Moving with a cat can be challenging.
If you let your kitty roam the car, she may crawl under the driver’s seat and hide until she creeps out later to curl up on the brake pedal.
Other than a trip to the vet, your big move might be the first time your feline friends have been away from their home turf. At the end of your long car ride, your cat will enter her home. These new surroundings can cause a cat’s stress levels to rise and your kitty might act strangely in her new home.
Don’t worry, though. There’s no need to get your back arched up over moving with a cat. Pounce on these tips on moving with cats to make the journey as painless as possible. Here’s how to drive across country with a cat.
Bring Out Carriers Early
You need to be “very strategic” with cats when moving, says Amy O’Brien, who relocated from Kansas City, MO, to Denver. O’Brien placed carriers for her three cats around the house a month ahead of time to acclimate them to the temporary transport homes.
Cat carriers allow you to ensure the safety of your pets, as well as you and your family. Before your move, take your cats out for a drive with your cat inside the carrier. Don’t forget to let them have a few of their favorite toys inside to keep them company.
Give a Cat Some Space
Sam Gooch has transported 25-30 cats 1,800 miles to Sherwood, OR, several times for a Kansas City area animal rescue. She uses 36-inch wire metal dog crates, removes the detachable divider and places it sideways as a shelf. “It makes more space, and the cat can get up higher,” says Gooch.
Your cat might enjoy the long-distance ride more if they can move about freely inside their carrier, at least enough to stretch their legs and tail. Make sure you choose the right-sized cat carrier for a stress-free trip.
Spritz Before Traveling
Gooch sprays Feliway Pheromone Travel Spray For Cats on bedding to reduce cat anxiety while traveling. Holistic pet physical therapist Sally Morgan likes to use Safe Journey Botanical Animal Flower Essences for a few days before and after the trip.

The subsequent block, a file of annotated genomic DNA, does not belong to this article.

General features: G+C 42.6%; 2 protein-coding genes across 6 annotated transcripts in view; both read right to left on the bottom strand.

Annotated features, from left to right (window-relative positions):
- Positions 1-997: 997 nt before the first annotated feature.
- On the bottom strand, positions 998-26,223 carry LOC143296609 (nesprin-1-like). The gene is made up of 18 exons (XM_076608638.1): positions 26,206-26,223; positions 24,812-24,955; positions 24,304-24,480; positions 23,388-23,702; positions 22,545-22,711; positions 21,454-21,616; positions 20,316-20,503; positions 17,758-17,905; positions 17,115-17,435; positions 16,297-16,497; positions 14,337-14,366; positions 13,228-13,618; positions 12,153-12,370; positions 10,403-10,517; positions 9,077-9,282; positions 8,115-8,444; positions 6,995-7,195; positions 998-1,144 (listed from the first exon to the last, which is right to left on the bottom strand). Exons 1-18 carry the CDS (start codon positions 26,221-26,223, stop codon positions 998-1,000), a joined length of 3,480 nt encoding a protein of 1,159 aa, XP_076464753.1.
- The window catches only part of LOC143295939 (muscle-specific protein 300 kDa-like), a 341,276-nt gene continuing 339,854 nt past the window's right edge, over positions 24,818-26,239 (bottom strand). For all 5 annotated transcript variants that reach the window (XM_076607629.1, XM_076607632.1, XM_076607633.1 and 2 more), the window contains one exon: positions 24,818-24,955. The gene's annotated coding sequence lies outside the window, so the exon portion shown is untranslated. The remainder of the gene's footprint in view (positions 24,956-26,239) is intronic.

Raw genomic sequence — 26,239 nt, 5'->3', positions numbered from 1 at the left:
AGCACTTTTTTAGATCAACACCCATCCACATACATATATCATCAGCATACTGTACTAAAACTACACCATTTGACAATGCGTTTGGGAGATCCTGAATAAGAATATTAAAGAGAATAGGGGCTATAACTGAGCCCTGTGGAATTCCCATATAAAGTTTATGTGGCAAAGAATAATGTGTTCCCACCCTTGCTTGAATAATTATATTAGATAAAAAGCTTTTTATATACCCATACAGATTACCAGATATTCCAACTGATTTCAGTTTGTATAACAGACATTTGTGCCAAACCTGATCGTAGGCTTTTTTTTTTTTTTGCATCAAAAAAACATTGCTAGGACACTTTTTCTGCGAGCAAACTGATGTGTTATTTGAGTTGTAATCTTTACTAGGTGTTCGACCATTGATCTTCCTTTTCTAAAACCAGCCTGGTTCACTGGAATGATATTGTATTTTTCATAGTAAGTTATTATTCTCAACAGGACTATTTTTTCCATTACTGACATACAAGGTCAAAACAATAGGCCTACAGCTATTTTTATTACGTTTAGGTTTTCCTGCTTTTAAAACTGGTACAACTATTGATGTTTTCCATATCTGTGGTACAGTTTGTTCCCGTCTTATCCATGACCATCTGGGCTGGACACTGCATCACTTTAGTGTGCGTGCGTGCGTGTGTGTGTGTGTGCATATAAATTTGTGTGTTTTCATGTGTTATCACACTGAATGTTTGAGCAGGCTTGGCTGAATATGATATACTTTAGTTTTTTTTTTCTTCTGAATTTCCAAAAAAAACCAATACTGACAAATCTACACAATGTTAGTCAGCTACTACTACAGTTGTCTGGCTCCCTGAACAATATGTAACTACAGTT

“It’s for fear of motion and helps with nausea also,” says Morgan.
You can put aromatherapy oils in a diffuser to help your cat feel more calm and relaxed in their new environment. Lavender oil and frankincense are known to have a soothing effect on felines.
Be Careful With Doors
Movers and other people will be clomping in and out at both your current home and future destination so post signs on doors announcing the presence of a cat so he doesn’t escape.
“The area is not familiar so even an outdoor cat will not be safe until he has had some quiet time in the new place to explore the house and then the yard,” says Morgan. Cat owners might want to keep your cat in its carrier until the commotion of moving is over.
Soothe Feline Fears With Touch
Another way to soothe kitties is the Tellington Touch technique, which uses circular movements of the fingers and hands all over the pet’s body to reduce anxiety, according to Morgan.
“The ears have many acupuncture points, and working on the ears can give the cat a lot of relief from nausea and car sickness,” she says. (See a video demonstration here). Make a point to stop every couple hours to give your kitty a rubdown.
Consider the Cat Litter
Pack Comforting Smells
Bring the cat’s bed or a towel that smells like you and the old home to her spot in the new house. Familiar smells help keep the cat calm.
Keep Cats Hydrated
Gooch puts food and water in small containers typically used for fast food condiments to avoid messy spills. She stops every few hours to give cats a spoonful of wet food for moisture to ensure they stay hydrated.
Provide access to water bowls at regular intervals and try sticking to mealtimes as much as possible.
Have Proper ID
Make sure your cat is wearing a collar at all times with updated contact information, including cell number and destination address. It’s a good idea to get your cat microchipped before the trip as well. A microchip will make it easy to track you down if your cat was ever lost. Before moving houses, make sure your cat is up to date on vaccinations.
Avoid Direct Sunlight
Just because your cat loves to curl up in sunny spots at home doesn’t mean he wants the sun beating down on his crate in the back seat. Keep the crate out of direct sunlight, says Morgan.
Never put cats in the back of a moving truck or inside of a trunk. Cat carriers should always be stowed in the main cabin or in the backseat of an automobile.
Make the New Home Familiar
In your new place, put your cat’s towel or bed next to your bed as usual. Provide fresh water near his bed, since he may need it nearby in an unfamiliar place. “It’s great to have a room mostly put together with some familiar furniture so they have a safe place to hide during the commotion of unpacking,” says Morgan.
Let them get used to this safe room first. Once all the movers are gone and the commotion has settled down, let your cats explore the rest of the house. As you unpack moving boxes, your cat will start to recognize the old scents and smells from the old house and start to feel more at home.
Be Aware of Plants
Make sure that house plants, even non-toxic ones, are away from the cat’s crate for the trip so she won’t chew on plants that are harmful or upsetting for digestion, says Morgan. Check for any poisonous plants that may be blooming in your new home’s garden beds.